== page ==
Appreciating the least square method of determining best-fit line

This interactive is designed to help students understand the statistical approach underpinning the drawing of a best-fit line for practical work. For context, our national exams have a practical component where students will need to plot their data, often following a linear trend, on graph paper and to draw a best-fit line to determine the gradient and y-intercept.

The instructions to students on how to draw the best-fit line is often procedural without helping students understand the principles behind it. For instance, students are often told to minimise and balance the separation of plots from the best-fit line. However, if there are one or two points that are further from the rest from the best-fit line (but not quite anomalous points that need to be disregarded), students would often neglect that point in an attempt to bring the best fit line as close to the remaining points as possible. This results in a drastic increase in the variance as the differences are squared in order to calculate the “the smallest sum of squares of errors”.

This applet allows students to visualise the changes in the squares, along with the numerical representation of the sum of squares in order to practise “drawing” the best-fit line using a pair of movable dots. A check on how well they have “drawn” the line can be through a comparison with the actual one.

Students can also rearrange the 6 data points to fit any distribution that they have seen before, or teachers can copy and modify the applet in order to provide multiple examples of distribution of points.

Docking with Tides

Did this simple interactive upon request by a colleague who is teaching the JC1 topic of Oscillations.

Based on the following question, this is used as a quick visual to demonstrate why there must be a minimum depth before the boat approaches harbour.

The rise and fall of water in a harbour is simple harmonic. The depth varies between 1.0 m at low tide and 3.0 m at high tide. The time between successive low tides is 12 hours. A boat, which requires a minimum depth of water of 1.5 m, approaches the harbour at low tide. How long will the boat have to wait before entering?

The equation of the depth of water H based on the amplitude of the tide a can be given by $H = H_o + a \cos \omega t$ where $H_o$ is the average depth of the water.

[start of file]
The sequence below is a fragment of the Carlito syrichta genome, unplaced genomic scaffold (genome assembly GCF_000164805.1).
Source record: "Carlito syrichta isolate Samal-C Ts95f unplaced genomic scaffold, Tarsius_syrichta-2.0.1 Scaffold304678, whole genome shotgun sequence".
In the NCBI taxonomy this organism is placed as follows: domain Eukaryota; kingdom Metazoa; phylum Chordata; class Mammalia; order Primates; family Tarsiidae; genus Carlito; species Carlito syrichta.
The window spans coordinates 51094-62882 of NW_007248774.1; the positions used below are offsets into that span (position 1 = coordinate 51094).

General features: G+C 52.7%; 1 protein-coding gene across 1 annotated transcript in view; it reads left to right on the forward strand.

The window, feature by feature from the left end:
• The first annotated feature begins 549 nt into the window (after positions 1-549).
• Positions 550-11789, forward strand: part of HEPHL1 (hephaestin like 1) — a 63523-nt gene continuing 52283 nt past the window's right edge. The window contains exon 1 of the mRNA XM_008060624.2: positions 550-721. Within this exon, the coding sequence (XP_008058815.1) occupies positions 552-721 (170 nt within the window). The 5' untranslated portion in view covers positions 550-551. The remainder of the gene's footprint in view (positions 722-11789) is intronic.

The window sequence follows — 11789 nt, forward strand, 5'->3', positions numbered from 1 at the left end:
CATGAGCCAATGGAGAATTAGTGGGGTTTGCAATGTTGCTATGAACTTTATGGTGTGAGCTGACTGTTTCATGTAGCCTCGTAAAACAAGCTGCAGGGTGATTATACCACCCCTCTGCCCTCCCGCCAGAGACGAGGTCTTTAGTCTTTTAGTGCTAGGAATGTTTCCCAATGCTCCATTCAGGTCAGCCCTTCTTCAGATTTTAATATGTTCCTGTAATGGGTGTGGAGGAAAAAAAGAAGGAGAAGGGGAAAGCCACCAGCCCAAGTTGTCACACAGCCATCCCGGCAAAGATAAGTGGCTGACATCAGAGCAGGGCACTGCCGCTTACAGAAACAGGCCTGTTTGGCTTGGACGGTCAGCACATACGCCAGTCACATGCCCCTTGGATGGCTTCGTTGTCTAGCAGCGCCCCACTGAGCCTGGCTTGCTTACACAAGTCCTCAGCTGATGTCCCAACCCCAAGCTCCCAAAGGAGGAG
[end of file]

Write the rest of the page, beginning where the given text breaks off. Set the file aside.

$H = H_o + a \cos \omega t$

When H = 1.5m,

$1.5 = 2.0 – 1.0 \cos (\dfrac{2 \pi}{12}t)$

$\cos (\dfrac{2 \pi}{12}t) = 0.5$

$t = 2.0 h$

Team-Based Learning with Google Form

Team-based learning is a pedagogical approach that facilitates learning through individual testing and group collaboration. Students are first given time to work on answers individually using the Individual Readiness Assurance Test (iRAT). They then work in teams to discuss the same problems in order to arrive at a consensus and check their answers against a pre-filled MCQ scratch card that reveals if their selected answer is correct or wrong, after which an immediate feedback is given. This is known as the Team Readiness Assurance Test (tRAT). If they got the answer wrong, teams get a chance to either appeal their answer or to try the same question again. A clarification session then ensues, with teachers focusing more on questions that teams have difficulty in.

Schools that want to use Team-Based Learning might either subscribe to platforms that allow for repeated attempts such as InteDashboard or purchase the Immediate Feedback Assessment Technique (IF-AT) scratch cards. There are some free options such as that from Cosma Gottardi.

However, I was wondering if a simple one could be done with Google Form, using the quiz mode together with branching options, to achieve the same results. I tested it out immediately last night and came up with this proof-of-concept. It seems possible and easy to edit.